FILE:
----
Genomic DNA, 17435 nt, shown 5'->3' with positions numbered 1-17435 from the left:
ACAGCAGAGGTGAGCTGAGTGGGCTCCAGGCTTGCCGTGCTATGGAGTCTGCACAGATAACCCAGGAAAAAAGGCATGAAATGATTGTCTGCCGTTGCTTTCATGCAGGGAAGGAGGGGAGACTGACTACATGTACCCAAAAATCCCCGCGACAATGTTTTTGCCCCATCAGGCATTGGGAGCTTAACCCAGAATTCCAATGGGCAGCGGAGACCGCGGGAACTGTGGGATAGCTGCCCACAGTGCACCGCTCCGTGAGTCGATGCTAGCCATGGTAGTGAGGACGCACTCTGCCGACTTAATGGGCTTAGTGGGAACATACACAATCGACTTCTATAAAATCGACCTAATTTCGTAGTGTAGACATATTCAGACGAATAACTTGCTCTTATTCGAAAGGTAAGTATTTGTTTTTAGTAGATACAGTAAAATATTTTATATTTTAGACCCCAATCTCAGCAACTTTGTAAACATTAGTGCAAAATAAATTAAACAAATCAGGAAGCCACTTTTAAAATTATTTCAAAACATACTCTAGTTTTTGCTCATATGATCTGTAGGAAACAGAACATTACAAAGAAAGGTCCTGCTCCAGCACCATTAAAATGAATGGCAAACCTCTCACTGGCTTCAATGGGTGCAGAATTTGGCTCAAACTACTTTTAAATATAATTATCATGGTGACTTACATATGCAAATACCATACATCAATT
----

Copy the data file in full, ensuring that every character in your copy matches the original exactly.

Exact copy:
Genomic DNA, 17435 nt, shown 5'->3' with positions numbered 1-17435 from the left:
ACAGCAGAGGTGAGCTGAGTGGGCTCCAGGCTTGCCGTGCTATGGAGTCTGCACAGATAACCCAGGAAAAAAGGCATGAAATGATTGTCTGCCGTTGCTTTCATGCAGGGAAGGAGGGGAGACTGACTACATGTACCCAAAAATCCCCGCGACAATGTTTTTGCCCCATCAGGCATTGGGAGCTTAACCCAGAATTCCAATGGGCAGCGGAGACCGCGGGAACTGTGGGATAGCTGCCCACAGTGCACCGCTCCGTGAGTCGATGCTAGCCATGGTAGTGAGGACGCACTCTGCCGACTTAATGGGCTTAGTGGGAACATACACAATCGACTTCTATAAAATCGACCTAATTTCGTAGTGTAGACATATTCAGACGAATAACTTGCTCTTATTCGAAAGGTAAGTATTTGTTTTTAGTAGATACAGTAAAATATTTTATATTTTAGACCCCAATCTCAGCAACTTTGTAAACATTAGTGCAAAATAAATTAAACAAATCAGGAAGCCACTTTTAAAATTATTTCAAAACATACTCTAGTTTTTGCTCATATGATCTGTAGGAAACAGAACATTACAAAGAAAGGTCCTGCTCCAGCACCATTAAAATGAATGGCAAACCTCTCACTGGCTTCAATGGGTGCAGAATTTGGCTCAAACTACTTTTAAATATAATTATCATGGTGACTTACATATGCAAATACCATACATCAATT